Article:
LEGAL PATHWAYS TO REFUGEES INTEGRATED SETTLEMENTS: HOUSING, LAND AND PROPERTY RIGHTS.

Introduction

Housing, land and property are rights guaranteed under Article 13 and 21 of the convention on the status of Refugees 1951. Refugee in Kenya face barriers in leasing land and houses much alone own one. As results refugee often end up in substandard housing, residing in informal settlement with insecure rights which negatively affects their health, access to education and economic status.

The Shirika Plan: A Bold Vision for Integrated Settlements

 The government of Kenya’s’ bold, Socioeconomic Hubs for Integrated Refugee Inclusion in Kenya- Shirika Plan envisions in its core pillars, “transforming the refugee camps into integrated settlements supporting the socioeconomic inclusion of refugees and hosting communities in Garissa, Turkana, and urban areas.

The four Core pillars of the Shirika Plan are;

 (i) Ease the pressure on refugee-hosting communities in Garissa, Turkana, and urban areas by mobilizing additional financial, technical, and material support in the spirit of responsibility sharing;

 (ii) Facilitate the transition from refugee camps set up to integrated human settlements and robust economic hubs;

(iii) Enhance refugee and host community socio-economic inclusion for enhanced self-reliance and resilience;

(iv) Facilitate the transition of refugee basic service delivery from humanitarian-led approach to government systems.

I will delve into the second pillar, “transition from refugee camps set up to integrated human settlements.”

Legal Framework for Land Rights in Integrated Settlements especially the Community land.

Chapter 5 of the constitution Of Kenya, mandates that land be held, used and managed in an equitable, efficient, productive and sustainable manner.

 Land in Kenya is held in three tenure regimes public, community and private. (Article 63 COK)

Community land tenure, is the common land tenure held in Turkana and Garissa hence it will be the base of our discussion with regards to the Kenyan law response to the “Refugee Integrated settlement” vision.

 Community land is vested in communities identified based on ethnicity, culture or similar community of interest. The County government holds unregistered land in trust for the communities for which it is held.

 The Constitution expressly dictates who and/or what constitutes a community for the purposes of landholding. The Community Land Act, however regulates the designation of various land use rights on community land of interest, more specifically, Section 29(b) and (g), provides the use of the land as settlement areas; and any other purpose as may be determined by the community, county government or national government for the promotion of public interest respectively.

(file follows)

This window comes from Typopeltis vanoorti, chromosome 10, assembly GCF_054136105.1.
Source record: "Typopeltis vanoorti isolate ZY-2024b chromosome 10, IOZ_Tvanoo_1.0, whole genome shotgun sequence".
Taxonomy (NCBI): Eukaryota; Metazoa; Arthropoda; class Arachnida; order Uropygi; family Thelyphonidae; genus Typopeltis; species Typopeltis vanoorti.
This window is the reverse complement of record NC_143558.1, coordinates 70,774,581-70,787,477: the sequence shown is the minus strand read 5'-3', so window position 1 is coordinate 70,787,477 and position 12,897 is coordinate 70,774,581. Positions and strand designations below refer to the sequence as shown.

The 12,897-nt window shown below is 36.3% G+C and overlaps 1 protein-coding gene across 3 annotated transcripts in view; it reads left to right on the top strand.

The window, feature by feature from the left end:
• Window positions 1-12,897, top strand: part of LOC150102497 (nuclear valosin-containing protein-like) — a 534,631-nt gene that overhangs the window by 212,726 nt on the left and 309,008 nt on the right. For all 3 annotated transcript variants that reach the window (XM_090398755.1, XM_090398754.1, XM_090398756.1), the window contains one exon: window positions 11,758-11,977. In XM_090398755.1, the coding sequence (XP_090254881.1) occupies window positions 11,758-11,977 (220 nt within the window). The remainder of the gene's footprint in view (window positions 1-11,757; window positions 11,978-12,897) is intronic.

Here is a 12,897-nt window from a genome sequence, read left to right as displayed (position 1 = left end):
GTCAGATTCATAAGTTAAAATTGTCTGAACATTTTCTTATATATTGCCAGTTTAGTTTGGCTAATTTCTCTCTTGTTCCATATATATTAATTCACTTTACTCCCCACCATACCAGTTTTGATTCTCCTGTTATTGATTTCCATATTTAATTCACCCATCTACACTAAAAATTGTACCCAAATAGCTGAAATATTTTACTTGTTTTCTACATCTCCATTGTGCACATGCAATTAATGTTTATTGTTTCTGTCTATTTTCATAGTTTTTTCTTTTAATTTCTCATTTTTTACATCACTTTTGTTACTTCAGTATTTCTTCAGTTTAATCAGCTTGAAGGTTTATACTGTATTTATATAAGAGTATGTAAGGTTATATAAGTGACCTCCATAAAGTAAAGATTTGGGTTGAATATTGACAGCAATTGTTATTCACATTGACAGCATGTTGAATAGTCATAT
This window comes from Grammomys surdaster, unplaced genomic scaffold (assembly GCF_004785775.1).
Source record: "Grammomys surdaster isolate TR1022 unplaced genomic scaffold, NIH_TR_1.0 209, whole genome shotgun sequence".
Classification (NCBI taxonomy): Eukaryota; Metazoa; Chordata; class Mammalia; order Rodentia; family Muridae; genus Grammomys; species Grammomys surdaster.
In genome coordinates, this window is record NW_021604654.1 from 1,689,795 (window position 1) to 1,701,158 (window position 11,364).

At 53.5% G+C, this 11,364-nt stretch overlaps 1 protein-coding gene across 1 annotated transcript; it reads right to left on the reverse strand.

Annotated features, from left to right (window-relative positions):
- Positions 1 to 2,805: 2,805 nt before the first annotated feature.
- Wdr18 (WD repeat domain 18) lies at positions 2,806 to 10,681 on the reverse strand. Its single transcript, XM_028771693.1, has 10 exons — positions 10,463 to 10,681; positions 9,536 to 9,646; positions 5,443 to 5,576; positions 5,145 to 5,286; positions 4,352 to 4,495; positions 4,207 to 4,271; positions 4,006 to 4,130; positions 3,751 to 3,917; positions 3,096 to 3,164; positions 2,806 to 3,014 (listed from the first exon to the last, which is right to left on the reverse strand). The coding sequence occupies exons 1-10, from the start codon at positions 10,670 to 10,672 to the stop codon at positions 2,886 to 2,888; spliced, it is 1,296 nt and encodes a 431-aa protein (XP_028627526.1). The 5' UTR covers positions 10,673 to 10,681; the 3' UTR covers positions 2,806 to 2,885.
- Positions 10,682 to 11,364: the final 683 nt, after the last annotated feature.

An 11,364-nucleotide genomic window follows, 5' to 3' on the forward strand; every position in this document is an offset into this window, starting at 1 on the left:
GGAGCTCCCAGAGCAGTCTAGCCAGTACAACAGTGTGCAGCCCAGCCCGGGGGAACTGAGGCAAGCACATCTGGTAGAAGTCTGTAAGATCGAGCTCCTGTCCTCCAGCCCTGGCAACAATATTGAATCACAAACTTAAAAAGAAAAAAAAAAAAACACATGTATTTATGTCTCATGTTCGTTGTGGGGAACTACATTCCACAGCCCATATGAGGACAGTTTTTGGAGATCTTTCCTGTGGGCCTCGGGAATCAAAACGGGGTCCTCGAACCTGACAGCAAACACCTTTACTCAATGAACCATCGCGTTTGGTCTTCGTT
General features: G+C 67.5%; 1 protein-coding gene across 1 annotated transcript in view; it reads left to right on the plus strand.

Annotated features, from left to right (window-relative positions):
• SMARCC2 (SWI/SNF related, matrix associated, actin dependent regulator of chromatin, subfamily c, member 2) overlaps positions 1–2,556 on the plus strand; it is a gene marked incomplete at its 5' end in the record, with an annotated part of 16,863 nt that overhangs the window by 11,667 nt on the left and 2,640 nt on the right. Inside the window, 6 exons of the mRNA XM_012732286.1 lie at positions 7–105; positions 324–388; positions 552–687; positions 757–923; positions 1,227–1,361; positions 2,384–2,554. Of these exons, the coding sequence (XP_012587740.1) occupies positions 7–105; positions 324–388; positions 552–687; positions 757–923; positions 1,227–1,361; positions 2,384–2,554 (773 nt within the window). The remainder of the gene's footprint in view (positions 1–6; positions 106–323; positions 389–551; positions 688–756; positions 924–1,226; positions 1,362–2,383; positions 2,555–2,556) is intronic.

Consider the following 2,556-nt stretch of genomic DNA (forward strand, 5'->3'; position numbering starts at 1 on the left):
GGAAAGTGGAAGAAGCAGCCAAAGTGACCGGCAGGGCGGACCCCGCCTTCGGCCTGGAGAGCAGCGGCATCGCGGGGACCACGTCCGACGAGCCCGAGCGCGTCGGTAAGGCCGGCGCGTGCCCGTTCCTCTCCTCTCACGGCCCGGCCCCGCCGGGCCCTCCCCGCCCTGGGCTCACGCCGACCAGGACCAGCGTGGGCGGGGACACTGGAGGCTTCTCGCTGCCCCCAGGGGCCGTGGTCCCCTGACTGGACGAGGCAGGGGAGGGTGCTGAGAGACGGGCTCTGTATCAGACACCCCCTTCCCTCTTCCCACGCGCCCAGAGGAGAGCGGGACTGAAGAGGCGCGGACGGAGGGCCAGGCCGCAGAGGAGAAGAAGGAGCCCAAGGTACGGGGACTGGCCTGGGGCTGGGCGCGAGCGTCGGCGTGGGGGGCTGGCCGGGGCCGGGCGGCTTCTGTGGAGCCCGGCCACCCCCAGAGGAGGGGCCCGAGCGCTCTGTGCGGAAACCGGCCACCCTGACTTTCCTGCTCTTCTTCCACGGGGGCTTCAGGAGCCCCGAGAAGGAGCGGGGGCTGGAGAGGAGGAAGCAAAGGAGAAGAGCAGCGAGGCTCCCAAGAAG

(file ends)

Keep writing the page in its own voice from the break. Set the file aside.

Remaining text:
It would be important to note that sometimes there is conflict between the government and communities, on what a particular piece of land has been set apart for by the government and what the locals believe their ancestors or their culture stipulates, which conflict is to be anticipated in this engagement.

With the passing of the Refugee Act, 2021, (Section 28 (4), which gives refugees the chance to be gainfully employed and take part in Kenya’s economic and social development, will result in a noticeable and welcome improvement to Kenya’s response to refugees by working toward a whole-of-government approach to unlocking the potential for refugees in the country to significantly boost Kenya’s economy, where renting and leasing property will contribute to the Shirika vision.

Key Considerations for Implementing Integrated Settlements.

In conclusion, the responses that the author foresees in the implementation of the bold “Refugee integrated settlement is;

First, community land must be used for the benefit of the community, in compliance with the law and the rules and regulations established by the community. However, community land may be used by the county government or the national government for the promotion of public interest. (CLA Section 29 (g))

The Constitution on matters of compulsory acquisition, (COK, Article 40, Land Act, CLA section 6) stipulates that occupant of a piece of land and registered owners are to be paid compensation when land is taken for public purposes. Compensation will be held by the county government and released to the community as soon as the property is registered.

Second, On leases, it good to note that a registered community, with the approval of the members of the said community, may cancel a leasehold if the lessee fails to comply with the requirements or adhere to any restrictions imposed by or under any law pertaining to the utilization of the land to which the right relates or the rules and regulations of the community. (CLA, Section 33)

Third, the adoption of the social Tenure Domain Model

Kituo Cha Sheria and NRCICLA have taken the mantle to educate the refugees and the host communities in Kakuma and Daadab on Housing, land and property rights by providing, information, counseling and legal assistance.

By Rachael Wahome - Legal-KCS-FMP